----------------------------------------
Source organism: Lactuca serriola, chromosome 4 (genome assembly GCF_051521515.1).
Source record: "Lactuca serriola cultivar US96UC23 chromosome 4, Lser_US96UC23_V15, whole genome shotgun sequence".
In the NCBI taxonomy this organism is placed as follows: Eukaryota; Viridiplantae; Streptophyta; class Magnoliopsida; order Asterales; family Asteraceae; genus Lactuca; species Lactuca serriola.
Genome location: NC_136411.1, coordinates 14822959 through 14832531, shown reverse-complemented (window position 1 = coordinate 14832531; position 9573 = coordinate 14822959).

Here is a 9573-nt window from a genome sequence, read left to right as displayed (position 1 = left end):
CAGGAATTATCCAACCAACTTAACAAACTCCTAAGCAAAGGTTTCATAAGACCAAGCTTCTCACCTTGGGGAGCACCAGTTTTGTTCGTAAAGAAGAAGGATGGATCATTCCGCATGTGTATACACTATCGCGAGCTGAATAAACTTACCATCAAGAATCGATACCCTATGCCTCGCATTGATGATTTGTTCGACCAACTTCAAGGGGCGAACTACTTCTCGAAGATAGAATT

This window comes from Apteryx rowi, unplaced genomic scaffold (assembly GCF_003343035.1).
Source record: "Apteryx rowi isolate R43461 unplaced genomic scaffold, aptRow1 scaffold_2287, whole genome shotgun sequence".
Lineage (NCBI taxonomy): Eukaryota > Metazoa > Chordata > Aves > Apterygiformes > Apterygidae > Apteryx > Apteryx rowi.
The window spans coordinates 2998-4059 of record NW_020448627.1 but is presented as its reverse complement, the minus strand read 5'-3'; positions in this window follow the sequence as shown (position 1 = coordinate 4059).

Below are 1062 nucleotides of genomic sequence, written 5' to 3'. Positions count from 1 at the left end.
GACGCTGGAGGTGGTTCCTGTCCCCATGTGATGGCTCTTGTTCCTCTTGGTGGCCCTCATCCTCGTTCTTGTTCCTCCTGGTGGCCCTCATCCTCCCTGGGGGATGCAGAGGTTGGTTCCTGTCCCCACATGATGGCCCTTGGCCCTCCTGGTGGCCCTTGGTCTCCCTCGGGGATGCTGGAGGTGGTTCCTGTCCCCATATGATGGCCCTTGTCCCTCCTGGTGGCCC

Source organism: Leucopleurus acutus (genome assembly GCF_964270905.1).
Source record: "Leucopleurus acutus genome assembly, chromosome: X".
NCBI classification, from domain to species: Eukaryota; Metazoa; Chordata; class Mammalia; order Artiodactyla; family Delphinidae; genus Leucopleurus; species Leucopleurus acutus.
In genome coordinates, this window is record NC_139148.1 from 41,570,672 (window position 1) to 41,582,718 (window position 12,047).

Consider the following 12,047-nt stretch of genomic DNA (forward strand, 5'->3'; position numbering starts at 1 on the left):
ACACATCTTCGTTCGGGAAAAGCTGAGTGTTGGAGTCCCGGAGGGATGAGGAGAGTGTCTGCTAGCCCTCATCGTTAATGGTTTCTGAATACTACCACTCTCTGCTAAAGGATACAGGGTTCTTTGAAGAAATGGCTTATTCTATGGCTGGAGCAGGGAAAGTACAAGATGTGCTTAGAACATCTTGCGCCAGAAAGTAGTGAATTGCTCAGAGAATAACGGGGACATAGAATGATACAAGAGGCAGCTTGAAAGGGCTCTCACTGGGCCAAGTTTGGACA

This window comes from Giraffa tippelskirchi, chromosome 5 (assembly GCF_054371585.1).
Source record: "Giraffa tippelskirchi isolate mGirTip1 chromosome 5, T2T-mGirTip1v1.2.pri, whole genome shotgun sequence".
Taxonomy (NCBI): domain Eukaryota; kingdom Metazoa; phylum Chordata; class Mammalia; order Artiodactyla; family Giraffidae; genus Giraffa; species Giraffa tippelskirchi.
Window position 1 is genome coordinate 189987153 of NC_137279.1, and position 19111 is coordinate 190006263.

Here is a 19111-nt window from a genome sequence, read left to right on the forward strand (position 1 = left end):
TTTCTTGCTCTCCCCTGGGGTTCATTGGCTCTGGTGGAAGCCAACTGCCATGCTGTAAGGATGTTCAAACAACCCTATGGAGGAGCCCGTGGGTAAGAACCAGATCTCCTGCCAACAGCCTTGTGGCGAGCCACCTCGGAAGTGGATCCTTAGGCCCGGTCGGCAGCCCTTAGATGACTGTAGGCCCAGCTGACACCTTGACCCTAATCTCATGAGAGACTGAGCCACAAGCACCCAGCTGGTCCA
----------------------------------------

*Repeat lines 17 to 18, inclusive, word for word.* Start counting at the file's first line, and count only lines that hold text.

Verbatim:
Consider the following 12,047-nt stretch of genomic DNA (forward strand, 5'->3'; position numbering starts at 1 on the left):
ACACATCTTCGTTCGGGAAAAGCTGAGTGTTGGAGTCCCGGAGGGATGAGGAGAGTGTCTGCTAGCCCTCATCGTTAATGGTTTCTGAATACTACCACTCTCTGCTAAAGGATACAGGGTTCTTTGAAGAAATGGCTTATTCTATGGCTGGAGCAGGGAAAGTACAAGATGTGCTTAGAACATCTTGCGCCAGAAAGTAGTGAATTGCTCAGAGAATAACGGGGACATAGAATGATACAAGAGGCAGCTTGAAAGGGCTCTCACTGGGCCAAGTTTGGACA